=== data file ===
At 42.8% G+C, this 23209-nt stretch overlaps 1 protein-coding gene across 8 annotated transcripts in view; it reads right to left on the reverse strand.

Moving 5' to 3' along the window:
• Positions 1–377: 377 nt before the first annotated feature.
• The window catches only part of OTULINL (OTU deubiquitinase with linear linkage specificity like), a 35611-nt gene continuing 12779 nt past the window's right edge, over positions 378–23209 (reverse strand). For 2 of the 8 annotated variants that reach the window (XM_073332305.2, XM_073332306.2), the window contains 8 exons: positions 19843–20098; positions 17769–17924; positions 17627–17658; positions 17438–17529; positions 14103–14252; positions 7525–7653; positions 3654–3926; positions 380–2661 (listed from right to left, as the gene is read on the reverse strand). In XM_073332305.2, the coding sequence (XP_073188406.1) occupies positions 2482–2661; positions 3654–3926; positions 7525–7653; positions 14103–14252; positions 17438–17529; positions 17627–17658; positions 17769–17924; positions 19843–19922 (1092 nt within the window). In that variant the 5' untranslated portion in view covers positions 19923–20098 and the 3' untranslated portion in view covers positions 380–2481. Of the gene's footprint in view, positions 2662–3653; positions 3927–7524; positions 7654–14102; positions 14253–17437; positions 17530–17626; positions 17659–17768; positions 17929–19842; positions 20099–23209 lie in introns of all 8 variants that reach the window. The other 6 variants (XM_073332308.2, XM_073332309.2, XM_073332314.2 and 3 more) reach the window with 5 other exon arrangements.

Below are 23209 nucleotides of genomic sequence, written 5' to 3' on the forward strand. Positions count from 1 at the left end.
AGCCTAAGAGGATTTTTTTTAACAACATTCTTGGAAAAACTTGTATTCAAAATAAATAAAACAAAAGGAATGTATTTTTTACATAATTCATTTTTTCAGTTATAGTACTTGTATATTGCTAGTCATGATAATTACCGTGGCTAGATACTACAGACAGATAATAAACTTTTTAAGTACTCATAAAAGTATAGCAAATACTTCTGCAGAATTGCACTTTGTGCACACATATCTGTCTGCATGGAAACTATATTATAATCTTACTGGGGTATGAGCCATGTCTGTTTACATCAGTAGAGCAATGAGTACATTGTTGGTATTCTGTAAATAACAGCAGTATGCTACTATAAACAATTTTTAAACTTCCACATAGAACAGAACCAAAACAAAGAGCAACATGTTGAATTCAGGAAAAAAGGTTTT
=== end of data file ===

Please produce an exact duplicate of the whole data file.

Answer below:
At 42.8% G+C, this 23209-nt stretch overlaps 1 protein-coding gene across 8 annotated transcripts in view; it reads right to left on the reverse strand.

Moving 5' to 3' along the window:
• Positions 1–377: 377 nt before the first annotated feature.
• The window catches only part of OTULINL (OTU deubiquitinase with linear linkage specificity like), a 35611-nt gene continuing 12779 nt past the window's right edge, over positions 378–23209 (reverse strand). For 2 of the 8 annotated variants that reach the window (XM_073332305.2, XM_073332306.2), the window contains 8 exons: positions 19843–20098; positions 17769–17924; positions 17627–17658; positions 17438–17529; positions 14103–14252; positions 7525–7653; positions 3654–3926; positions 380–2661 (listed from right to left, as the gene is read on the reverse strand). In XM_073332305.2, the coding sequence (XP_073188406.1) occupies positions 2482–2661; positions 3654–3926; positions 7525–7653; positions 14103–14252; positions 17438–17529; positions 17627–17658; positions 17769–17924; positions 19843–19922 (1092 nt within the window). In that variant the 5' untranslated portion in view covers positions 19923–20098 and the 3' untranslated portion in view covers positions 380–2481. Of the gene's footprint in view, positions 2662–3653; positions 3927–7524; positions 7654–14102; positions 14253–17437; positions 17530–17626; positions 17659–17768; positions 17929–19842; positions 20099–23209 lie in introns of all 8 variants that reach the window. The other 6 variants (XM_073332308.2, XM_073332309.2, XM_073332314.2 and 3 more) reach the window with 5 other exon arrangements.

Below are 23209 nucleotides of genomic sequence, written 5' to 3' on the forward strand. Positions count from 1 at the left end.
AGCCTAAGAGGATTTTTTTTAACAACATTCTTGGAAAAACTTGTATTCAAAATAAATAAAACAAAAGGAATGTATTTTTTACATAATTCATTTTTTCAGTTATAGTACTTGTATATTGCTAGTCATGATAATTACCGTGGCTAGATACTACAGACAGATAATAAACTTTTTAAGTACTCATAAAAGTATAGCAAATACTTCTGCAGAATTGCACTTTGTGCACACATATCTGTCTGCATGGAAACTATATTATAATCTTACTGGGGTATGAGCCATGTCTGTTTACATCAGTAGAGCAATGAGTACATTGTTGGTATTCTGTAAATAACAGCAGTATGCTACTATAAACAATTTTTAAACTTCCACATAGAACAGAACCAAAACAAAGAGCAACATGTTGAATTCAGGAAAAAAGGTTTT